A plethora of research between the years of 1985-2000 involving students from kindergarten through twelfth grade indicates that educators have a strong desire to implement Service-Learning activities into their classrooms and that Service-Learning has many positive effects while it significantly effects the lives of those who are involved in Service-Learning. With regards to personal development, Service-Learning has shown increases in responsibility, communication and competence. In addition, those who engage in Service-Learning tend to value responsibility more and have a higher sense of responsibility than those lacking the experience. Furthermore, when compared to students without opportunities for service-learning, participants of Service-Learning activities viewed themselves as more socially competent and they were more likely to treat others in a kind manner, assist others in need and care about doing the best they could do in a variety of situations both inside and outside of the classroom. Finally, they showed increases in their self esteem, their sense of self worth and there were fewer behavior problems (Weiler et al., 1998 ; Lemming, 1998 ; Scales & Blyth, 1997 ; Berkas 1997, Shaffer, 1993 ; G. Switzer et al.,1995 ; Billig, 2000 ; Noddings, 1992).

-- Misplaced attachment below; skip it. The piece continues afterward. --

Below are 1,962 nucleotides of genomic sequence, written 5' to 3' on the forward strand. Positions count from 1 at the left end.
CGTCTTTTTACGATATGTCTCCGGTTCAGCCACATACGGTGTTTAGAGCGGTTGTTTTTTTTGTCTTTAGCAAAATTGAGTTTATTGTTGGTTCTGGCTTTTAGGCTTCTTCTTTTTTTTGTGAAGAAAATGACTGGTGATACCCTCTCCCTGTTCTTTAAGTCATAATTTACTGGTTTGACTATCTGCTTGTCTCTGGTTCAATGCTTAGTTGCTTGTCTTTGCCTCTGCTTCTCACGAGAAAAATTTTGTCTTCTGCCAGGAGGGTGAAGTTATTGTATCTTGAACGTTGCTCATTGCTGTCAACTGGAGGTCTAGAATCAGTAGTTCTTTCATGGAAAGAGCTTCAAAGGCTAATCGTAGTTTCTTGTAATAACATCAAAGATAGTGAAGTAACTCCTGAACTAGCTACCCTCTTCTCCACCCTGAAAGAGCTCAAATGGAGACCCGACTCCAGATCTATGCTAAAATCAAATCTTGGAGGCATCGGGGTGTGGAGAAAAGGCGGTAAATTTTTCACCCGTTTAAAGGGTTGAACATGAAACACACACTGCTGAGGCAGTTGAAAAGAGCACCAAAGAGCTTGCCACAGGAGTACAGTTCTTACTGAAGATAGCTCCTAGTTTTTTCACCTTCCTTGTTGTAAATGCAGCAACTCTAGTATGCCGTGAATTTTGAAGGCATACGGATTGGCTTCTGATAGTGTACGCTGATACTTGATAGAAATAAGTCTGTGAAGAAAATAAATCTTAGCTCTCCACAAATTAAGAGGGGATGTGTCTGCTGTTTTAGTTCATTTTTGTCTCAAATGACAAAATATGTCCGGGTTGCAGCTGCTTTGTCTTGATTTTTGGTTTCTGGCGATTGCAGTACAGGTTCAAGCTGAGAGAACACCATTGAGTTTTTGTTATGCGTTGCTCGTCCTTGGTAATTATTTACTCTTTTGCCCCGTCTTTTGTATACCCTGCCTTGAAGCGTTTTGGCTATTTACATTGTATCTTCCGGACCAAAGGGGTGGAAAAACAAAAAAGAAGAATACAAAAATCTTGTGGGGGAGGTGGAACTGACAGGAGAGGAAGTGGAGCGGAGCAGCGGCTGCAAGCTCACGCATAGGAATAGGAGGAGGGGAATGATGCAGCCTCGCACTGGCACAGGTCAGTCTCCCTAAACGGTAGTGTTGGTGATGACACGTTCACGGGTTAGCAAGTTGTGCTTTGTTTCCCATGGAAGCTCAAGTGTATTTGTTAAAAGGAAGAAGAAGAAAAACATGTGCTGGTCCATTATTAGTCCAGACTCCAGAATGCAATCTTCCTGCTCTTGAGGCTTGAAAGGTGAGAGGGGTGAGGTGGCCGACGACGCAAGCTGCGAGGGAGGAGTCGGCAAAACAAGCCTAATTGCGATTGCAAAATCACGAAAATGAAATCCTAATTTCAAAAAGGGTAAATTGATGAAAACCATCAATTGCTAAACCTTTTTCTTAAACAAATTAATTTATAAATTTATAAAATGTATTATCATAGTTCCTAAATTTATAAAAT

In the area of relating and accepting others from a diverse setting of cultures, Service-Learners were more trustworthy, trusting and reliable. They were more likely to bond with the elderly and disabled and showed more empathy towards those who were less fortunate. In addition, they showed increases in their self awareness of cultural differences and a desire towards helping others. Furthermore, they became more dependable and had higher comfort levels relating to ethnically diverse groups. Finally, Service-Learners felt less alienated from others, had fewer problems with behavior and were less likely to be sent to the administrator for disciplinary reasons (Sephens, 1995 ; Follman, 1998 ; Melchoir, 1998 ; Morgan & Streb, 1999 ; Neal et al., 1994 ; Berkas, 1997 ; Shaffer, 1993 ; Loesh-Griffin et al., 1995).